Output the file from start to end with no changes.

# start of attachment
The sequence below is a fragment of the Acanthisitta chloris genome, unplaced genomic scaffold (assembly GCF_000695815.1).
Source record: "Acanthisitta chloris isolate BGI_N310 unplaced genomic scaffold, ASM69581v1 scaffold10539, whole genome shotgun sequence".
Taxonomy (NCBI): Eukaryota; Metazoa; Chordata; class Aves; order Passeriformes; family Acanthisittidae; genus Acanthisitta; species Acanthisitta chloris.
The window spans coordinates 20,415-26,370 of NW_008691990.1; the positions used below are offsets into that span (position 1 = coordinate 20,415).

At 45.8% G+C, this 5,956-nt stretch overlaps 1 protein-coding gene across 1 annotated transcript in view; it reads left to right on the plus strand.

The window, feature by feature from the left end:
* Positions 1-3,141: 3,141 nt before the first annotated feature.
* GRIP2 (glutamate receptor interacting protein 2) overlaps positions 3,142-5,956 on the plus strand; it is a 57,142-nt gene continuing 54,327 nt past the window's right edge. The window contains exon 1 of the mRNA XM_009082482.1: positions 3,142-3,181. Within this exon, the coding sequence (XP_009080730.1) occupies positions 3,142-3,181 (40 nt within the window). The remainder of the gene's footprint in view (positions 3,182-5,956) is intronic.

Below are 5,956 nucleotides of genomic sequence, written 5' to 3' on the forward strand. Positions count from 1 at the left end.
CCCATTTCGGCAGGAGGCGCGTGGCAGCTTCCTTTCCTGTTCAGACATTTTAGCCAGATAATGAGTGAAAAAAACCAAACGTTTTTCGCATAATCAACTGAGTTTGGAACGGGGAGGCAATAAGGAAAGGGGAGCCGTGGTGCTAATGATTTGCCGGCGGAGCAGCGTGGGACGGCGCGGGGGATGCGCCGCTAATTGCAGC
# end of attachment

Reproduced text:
The sequence below is a fragment of the Acanthisitta chloris genome, unplaced genomic scaffold (assembly GCF_000695815.1).
Source record: "Acanthisitta chloris isolate BGI_N310 unplaced genomic scaffold, ASM69581v1 scaffold10539, whole genome shotgun sequence".
Taxonomy (NCBI): Eukaryota; Metazoa; Chordata; class Aves; order Passeriformes; family Acanthisittidae; genus Acanthisitta; species Acanthisitta chloris.
The window spans coordinates 20,415-26,370 of NW_008691990.1; the positions used below are offsets into that span (position 1 = coordinate 20,415).

At 45.8% G+C, this 5,956-nt stretch overlaps 1 protein-coding gene across 1 annotated transcript in view; it reads left to right on the plus strand.

The window, feature by feature from the left end:
* Positions 1-3,141: 3,141 nt before the first annotated feature.
* GRIP2 (glutamate receptor interacting protein 2) overlaps positions 3,142-5,956 on the plus strand; it is a 57,142-nt gene continuing 54,327 nt past the window's right edge. The window contains exon 1 of the mRNA XM_009082482.1: positions 3,142-3,181. Within this exon, the coding sequence (XP_009080730.1) occupies positions 3,142-3,181 (40 nt within the window). The remainder of the gene's footprint in view (positions 3,182-5,956) is intronic.

Below are 5,956 nucleotides of genomic sequence, written 5' to 3' on the forward strand. Positions count from 1 at the left end.
CCCATTTCGGCAGGAGGCGCGTGGCAGCTTCCTTTCCTGTTCAGACATTTTAGCCAGATAATGAGTGAAAAAAACCAAACGTTTTTCGCATAATCAACTGAGTTTGGAACGGGGAGGCAATAAGGAAAGGGGAGCCGTGGTGCTAATGATTTGCCGGCGGAGCAGCGTGGGACGGCGCGGGGGATGCGCCGCTAATTGCAGC